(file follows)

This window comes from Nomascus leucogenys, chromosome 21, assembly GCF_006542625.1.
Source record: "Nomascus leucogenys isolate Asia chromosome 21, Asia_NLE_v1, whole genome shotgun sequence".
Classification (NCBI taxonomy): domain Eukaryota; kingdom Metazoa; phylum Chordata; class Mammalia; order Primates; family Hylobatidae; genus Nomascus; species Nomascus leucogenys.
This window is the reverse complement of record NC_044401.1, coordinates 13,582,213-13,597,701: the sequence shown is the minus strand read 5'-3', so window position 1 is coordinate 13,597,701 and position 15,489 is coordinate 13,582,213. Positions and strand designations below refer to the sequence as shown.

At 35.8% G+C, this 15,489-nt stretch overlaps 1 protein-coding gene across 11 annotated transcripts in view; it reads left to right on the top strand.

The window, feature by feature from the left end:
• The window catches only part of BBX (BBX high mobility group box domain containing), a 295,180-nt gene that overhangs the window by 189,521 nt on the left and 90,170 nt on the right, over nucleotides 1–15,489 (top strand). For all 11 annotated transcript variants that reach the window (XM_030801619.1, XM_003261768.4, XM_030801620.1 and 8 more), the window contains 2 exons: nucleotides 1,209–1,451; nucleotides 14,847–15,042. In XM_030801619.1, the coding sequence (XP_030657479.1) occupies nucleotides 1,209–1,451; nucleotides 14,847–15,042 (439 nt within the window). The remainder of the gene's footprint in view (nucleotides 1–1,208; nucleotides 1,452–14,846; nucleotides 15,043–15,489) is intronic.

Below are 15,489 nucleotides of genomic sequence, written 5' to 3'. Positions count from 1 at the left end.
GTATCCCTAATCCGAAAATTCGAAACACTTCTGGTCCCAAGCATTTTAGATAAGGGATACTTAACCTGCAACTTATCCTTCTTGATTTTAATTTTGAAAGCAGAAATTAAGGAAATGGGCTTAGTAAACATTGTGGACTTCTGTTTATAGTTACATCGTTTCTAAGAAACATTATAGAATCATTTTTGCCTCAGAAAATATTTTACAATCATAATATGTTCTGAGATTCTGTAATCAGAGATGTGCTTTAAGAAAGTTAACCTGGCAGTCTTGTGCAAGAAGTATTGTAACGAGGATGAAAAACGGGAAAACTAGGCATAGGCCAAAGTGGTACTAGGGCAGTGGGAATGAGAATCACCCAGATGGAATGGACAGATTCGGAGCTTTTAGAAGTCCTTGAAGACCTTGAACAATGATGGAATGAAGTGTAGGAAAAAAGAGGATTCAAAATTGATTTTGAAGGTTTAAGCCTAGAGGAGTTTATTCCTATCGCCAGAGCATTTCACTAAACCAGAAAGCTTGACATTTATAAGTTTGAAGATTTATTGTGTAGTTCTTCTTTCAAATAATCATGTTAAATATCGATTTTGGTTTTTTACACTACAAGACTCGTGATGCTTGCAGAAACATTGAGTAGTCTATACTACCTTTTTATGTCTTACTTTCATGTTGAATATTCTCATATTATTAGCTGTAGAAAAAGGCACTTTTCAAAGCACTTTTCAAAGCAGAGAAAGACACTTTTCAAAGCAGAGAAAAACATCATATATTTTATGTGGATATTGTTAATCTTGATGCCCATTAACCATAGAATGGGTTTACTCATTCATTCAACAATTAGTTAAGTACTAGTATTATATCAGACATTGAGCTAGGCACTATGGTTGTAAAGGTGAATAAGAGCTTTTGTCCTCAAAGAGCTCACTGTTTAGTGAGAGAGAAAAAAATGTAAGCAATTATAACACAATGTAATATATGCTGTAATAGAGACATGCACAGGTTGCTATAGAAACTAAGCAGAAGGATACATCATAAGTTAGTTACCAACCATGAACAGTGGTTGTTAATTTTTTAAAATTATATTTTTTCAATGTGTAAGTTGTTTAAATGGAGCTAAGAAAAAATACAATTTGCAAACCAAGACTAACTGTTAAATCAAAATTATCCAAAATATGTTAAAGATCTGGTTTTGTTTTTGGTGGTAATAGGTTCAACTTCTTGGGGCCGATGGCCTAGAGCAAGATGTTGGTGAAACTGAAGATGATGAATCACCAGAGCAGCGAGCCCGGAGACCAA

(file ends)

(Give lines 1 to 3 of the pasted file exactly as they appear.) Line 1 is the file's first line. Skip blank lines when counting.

This window comes from Nomascus leucogenys, chromosome 21, assembly GCF_006542625.1.
Source record: "Nomascus leucogenys isolate Asia chromosome 21, Asia_NLE_v1, whole genome shotgun sequence".
Classification (NCBI taxonomy): domain Eukaryota; kingdom Metazoa; phylum Chordata; class Mammalia; order Primates; family Hylobatidae; genus Nomascus; species Nomascus leucogenys.